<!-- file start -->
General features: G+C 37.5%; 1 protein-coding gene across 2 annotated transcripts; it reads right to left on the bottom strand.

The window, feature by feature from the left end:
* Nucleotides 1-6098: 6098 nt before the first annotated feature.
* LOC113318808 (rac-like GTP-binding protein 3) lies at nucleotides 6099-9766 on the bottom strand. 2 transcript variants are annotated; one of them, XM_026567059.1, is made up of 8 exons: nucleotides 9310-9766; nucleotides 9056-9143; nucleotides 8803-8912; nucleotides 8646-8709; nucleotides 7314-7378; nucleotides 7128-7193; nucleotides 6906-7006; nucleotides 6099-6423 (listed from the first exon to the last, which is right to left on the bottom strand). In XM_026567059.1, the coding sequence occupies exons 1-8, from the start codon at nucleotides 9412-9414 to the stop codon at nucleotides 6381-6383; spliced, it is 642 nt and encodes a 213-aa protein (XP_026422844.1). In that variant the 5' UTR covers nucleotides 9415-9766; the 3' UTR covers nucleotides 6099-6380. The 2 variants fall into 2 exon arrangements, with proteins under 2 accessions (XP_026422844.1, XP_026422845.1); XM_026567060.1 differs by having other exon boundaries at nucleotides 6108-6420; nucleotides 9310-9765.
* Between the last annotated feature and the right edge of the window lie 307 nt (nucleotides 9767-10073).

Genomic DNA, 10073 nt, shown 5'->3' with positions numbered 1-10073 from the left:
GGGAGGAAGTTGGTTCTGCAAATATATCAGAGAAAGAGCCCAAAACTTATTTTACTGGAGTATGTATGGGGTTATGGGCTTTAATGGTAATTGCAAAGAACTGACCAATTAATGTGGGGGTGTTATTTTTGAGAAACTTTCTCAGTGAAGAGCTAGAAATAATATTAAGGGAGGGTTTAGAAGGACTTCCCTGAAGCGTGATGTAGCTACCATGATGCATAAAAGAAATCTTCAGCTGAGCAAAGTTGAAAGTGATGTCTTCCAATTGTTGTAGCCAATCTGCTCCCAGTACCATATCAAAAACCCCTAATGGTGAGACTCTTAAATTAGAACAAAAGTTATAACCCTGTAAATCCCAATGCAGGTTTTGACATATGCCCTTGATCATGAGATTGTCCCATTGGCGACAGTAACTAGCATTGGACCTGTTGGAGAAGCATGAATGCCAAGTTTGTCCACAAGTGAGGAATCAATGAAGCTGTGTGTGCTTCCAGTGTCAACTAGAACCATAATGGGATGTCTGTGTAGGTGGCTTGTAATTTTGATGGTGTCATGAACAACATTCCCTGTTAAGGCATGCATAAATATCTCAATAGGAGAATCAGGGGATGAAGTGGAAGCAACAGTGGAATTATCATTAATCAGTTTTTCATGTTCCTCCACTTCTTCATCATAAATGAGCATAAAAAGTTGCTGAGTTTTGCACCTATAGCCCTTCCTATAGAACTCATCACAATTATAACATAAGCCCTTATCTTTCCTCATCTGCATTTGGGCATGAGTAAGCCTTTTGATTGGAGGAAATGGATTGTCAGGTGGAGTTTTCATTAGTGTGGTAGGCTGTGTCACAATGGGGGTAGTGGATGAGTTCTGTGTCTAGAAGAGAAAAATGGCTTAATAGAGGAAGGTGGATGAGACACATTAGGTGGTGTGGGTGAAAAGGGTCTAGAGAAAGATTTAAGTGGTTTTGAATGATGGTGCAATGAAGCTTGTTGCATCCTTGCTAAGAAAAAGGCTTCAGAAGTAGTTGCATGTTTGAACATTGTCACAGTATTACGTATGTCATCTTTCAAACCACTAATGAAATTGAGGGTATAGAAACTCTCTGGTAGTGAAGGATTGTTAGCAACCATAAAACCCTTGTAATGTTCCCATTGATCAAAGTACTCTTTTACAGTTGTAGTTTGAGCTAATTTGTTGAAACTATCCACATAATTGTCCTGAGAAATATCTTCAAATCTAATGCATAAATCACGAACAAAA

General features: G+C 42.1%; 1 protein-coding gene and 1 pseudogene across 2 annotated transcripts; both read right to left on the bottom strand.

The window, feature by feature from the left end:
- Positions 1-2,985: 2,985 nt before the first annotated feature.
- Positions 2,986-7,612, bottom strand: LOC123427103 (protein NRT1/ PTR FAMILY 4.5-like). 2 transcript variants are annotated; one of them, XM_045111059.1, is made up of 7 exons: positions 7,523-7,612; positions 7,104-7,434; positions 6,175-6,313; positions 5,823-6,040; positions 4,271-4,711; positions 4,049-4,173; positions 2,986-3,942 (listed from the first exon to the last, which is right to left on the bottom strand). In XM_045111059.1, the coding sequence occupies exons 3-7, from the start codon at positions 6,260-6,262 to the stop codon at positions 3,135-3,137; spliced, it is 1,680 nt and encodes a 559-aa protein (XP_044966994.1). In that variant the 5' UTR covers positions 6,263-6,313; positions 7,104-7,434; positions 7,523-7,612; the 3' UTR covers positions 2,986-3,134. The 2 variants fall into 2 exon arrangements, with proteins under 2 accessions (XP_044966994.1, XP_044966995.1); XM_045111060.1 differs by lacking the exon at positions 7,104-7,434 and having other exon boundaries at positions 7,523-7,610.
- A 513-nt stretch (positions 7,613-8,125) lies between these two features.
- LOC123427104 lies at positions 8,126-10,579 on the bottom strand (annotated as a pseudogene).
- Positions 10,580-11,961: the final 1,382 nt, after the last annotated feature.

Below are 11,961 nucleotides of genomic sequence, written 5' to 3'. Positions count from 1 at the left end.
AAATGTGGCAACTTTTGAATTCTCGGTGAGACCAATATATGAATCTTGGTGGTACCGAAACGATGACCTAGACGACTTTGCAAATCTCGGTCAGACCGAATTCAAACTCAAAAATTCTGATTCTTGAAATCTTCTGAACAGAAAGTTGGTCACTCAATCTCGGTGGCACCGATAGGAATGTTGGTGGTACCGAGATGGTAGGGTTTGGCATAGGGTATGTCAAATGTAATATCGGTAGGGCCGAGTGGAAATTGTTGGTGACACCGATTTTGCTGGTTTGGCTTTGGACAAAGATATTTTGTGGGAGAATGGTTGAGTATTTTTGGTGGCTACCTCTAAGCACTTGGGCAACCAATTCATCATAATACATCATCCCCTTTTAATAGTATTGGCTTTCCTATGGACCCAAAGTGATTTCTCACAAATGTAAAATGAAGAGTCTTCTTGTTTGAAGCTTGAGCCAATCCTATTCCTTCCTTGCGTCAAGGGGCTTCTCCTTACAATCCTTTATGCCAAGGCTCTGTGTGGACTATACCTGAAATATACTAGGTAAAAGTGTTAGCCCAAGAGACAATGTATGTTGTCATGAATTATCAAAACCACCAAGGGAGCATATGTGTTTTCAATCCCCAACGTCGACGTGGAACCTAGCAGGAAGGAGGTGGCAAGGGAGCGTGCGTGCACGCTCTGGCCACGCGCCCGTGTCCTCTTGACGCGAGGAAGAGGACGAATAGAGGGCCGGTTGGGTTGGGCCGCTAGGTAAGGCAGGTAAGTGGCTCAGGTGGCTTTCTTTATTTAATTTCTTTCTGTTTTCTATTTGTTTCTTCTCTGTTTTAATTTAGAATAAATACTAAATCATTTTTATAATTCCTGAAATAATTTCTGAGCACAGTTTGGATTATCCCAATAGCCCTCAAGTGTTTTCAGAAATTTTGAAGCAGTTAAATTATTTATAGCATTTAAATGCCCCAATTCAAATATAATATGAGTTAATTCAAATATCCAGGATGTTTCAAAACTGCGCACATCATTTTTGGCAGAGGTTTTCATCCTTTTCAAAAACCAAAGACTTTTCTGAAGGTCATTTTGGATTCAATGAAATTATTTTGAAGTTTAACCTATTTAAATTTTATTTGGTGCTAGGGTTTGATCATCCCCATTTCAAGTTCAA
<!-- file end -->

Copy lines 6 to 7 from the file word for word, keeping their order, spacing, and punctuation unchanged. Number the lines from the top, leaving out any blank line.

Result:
Genomic DNA, 10073 nt, shown 5'->3' with positions numbered 1-10073 from the left:
GGGAGGAAGTTGGTTCTGCAAATATATCAGAGAAAGAGCCCAAAACTTATTTTACTGGAGTATGTATGGGGTTATGGGCTTTAATGGTAATTGCAAAGAACTGACCAATTAATGTGGGGGTGTTATTTTTGAGAAACTTTCTCAGTGAAGAGCTAGAAATAATATTAAGGGAGGGTTTAGAAGGACTTCCCTGAAGCGTGATGTAGCTACCATGATGCATAAAAGAAATCTTCAGCTGAGCAAAGTTGAAAGTGATGTCTTCCAATTGTTGTAGCCAATCTGCTCCCAGTACCATATCAAAAACCCCTAATGGTGAGACTCTTAAATTAGAACAAAAGTTATAACCCTGTAAATCCCAATGCAGGTTTTGACATATGCCCTTGATCATGAGATTGTCCCATTGGCGACAGTAACTAGCATTGGACCTGTTGGAGAAGCATGAATGCCAAGTTTGTCCACAAGTGAGGAATCAATGAAGCTGTGTGTGCTTCCAGTGTCAACTAGAACCATAATGGGATGTCTGTGTAGGTGGCTTGTAATTTTGATGGTGTCATGAACAACATTCCCTGTTAAGGCATGCATAAATATCTCAATAGGAGAATCAGGGGATGAAGTGGAAGCAACAGTGGAATTATCATTAATCAGTTTTTCATGTTCCTCCACTTCTTCATCATAAATGAGCATAAAAAGTTGCTGAGTTTTGCACCTATAGCCCTTCCTATAGAACTCATCACAATTATAACATAAGCCCTTATCTTTCCTCATCTGCATTTGGGCATGAGTAAGCCTTTTGATTGGAGGAAATGGATTGTCAGGTGGAGTTTTCATTAGTGTGGTAGGCTGTGTCACAATGGGGGTAGTGGATGAGTTCTGTGTCTAGAAGAGAAAAATGGCTTAATAGAGGAAGGTGGATGAGACACATTAGGTGGTGTGGGTGAAAAGGGTCTAGAGAAAGATTTAAGTGGTTTTGAATGATGGTGCAATGAAGCTTGTTGCATCCTTGCTAAGAAAAAGGCTTCAGAAGTAGTTGCATGTTTGAACATTGTCACAGTATTACGTATGTCATCTTTCAAACCACTAATGAAATTGAGGGTATAGAAACTCTCTGGTAGTGAAGGATTGTTAGCAACCATAAAACCCTTGTAATGTTCCCATTGATCAAAGTACTCTTTTACAGTTGTAGTTTGAGCTAATTTGTTGAAACTATCCACATAATTGTCCTGAGAAATATCTTCAAATCTAATGCATAAATCACGAACAAAA